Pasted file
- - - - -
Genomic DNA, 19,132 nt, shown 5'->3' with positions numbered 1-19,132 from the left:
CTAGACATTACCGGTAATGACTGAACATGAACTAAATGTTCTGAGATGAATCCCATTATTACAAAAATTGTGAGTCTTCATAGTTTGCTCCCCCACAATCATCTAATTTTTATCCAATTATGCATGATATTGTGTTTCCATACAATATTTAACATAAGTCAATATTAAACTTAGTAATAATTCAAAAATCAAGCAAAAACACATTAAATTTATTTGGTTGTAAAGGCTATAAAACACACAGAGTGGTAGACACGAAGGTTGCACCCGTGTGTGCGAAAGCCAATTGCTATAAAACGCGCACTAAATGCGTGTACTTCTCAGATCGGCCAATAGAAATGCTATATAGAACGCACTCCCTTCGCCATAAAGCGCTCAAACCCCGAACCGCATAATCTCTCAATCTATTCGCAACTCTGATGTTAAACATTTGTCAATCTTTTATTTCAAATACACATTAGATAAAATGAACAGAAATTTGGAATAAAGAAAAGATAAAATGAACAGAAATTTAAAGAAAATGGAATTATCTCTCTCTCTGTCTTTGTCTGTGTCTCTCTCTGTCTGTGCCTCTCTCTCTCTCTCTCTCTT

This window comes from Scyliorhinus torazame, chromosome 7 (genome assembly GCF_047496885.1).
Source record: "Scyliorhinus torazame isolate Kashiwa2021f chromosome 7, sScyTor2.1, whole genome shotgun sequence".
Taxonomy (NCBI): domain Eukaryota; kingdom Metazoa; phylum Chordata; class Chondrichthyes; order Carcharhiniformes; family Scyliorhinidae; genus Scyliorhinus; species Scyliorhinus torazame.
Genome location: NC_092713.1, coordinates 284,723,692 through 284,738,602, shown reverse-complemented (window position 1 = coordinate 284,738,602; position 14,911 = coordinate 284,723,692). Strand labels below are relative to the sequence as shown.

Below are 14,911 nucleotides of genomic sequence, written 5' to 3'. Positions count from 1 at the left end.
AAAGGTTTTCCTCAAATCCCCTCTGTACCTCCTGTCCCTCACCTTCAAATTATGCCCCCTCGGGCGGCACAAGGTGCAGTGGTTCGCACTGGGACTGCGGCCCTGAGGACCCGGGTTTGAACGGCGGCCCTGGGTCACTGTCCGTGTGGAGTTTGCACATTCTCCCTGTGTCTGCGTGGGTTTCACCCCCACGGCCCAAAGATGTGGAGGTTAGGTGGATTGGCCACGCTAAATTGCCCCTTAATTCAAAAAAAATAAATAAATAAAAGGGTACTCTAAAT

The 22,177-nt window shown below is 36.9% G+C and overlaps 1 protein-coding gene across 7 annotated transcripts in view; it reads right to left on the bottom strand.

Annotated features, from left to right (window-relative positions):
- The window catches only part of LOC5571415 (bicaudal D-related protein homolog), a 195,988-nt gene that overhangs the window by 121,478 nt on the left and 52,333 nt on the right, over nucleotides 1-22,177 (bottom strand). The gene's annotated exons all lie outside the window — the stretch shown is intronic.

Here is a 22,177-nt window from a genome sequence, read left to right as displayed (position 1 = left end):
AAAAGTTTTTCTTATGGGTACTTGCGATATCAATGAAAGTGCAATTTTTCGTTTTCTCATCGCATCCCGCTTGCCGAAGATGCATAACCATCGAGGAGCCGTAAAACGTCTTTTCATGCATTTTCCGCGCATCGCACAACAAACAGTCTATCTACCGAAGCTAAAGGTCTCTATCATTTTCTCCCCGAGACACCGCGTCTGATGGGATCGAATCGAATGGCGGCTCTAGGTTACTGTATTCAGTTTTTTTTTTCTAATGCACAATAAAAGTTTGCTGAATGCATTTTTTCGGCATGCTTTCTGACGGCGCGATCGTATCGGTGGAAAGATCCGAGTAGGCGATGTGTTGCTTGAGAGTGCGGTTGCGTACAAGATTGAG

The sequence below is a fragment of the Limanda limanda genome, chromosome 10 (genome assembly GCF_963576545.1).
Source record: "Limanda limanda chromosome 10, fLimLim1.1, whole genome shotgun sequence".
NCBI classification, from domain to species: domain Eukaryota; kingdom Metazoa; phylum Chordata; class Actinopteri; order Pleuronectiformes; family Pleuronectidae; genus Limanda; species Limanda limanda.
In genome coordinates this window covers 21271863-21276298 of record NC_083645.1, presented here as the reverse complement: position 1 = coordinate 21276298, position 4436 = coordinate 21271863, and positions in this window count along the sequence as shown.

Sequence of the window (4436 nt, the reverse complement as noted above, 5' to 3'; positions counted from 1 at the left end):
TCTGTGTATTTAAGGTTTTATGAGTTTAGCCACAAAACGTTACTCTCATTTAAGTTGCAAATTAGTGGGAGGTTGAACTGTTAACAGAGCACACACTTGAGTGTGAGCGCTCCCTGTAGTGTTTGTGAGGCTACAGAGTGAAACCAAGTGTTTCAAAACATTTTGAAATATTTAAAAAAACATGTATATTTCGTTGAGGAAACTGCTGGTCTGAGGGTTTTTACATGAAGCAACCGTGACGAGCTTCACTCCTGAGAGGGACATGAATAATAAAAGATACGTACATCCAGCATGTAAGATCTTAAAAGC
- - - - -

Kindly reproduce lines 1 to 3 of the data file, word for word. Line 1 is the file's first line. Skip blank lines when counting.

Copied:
Genomic DNA, 19,132 nt, shown 5'->3' with positions numbered 1-19,132 from the left:
CTAGACATTACCGGTAATGACTGAACATGAACTAAATGTTCTGAGATGAATCCCATTATTACAAAAATTGTGAGTCTTCATAGTTTGCTCCCCCACAATCATCTAATTTTTATCCAATTATGCATGATATTGTGTTTCCATACAATATTTAACATAAGTCAATATTAAACTTAGTAATAATTCAAAAATCAAGCAAAAACACATTAAATTTATTTGGTTGTAAAGGCTATAAAACACACAGAGTGGTAGACACGAAGGTTGCACCCGTGTGTGCGAAAGCCAATTGCTATAAAACGCGCACTAAATGCGTGTACTTCTCAGATCGGCCAATAGAAATGCTATATAGAACGCACTCCCTTCGCCATAAAGCGCTCAAACCCCGAACCGCATAATCTCTCAATCTATTCGCAACTCTGATGTTAAACATTTGTCAATCTTTTATTTCAAATACACATTAGATAAAATGAACAGAAATTTGGAATAAAGAAAAGATAAAATGAACAGAAATTTAAAGAAAATGGAATTATCTCTCTCTCTGTCTTTGTCTGTGTCTCTCTCTGTCTGTGCCTCTCTCTCTCTCTCTCTCTT

This window comes from Scyliorhinus torazame, chromosome 7 (genome assembly GCF_047496885.1).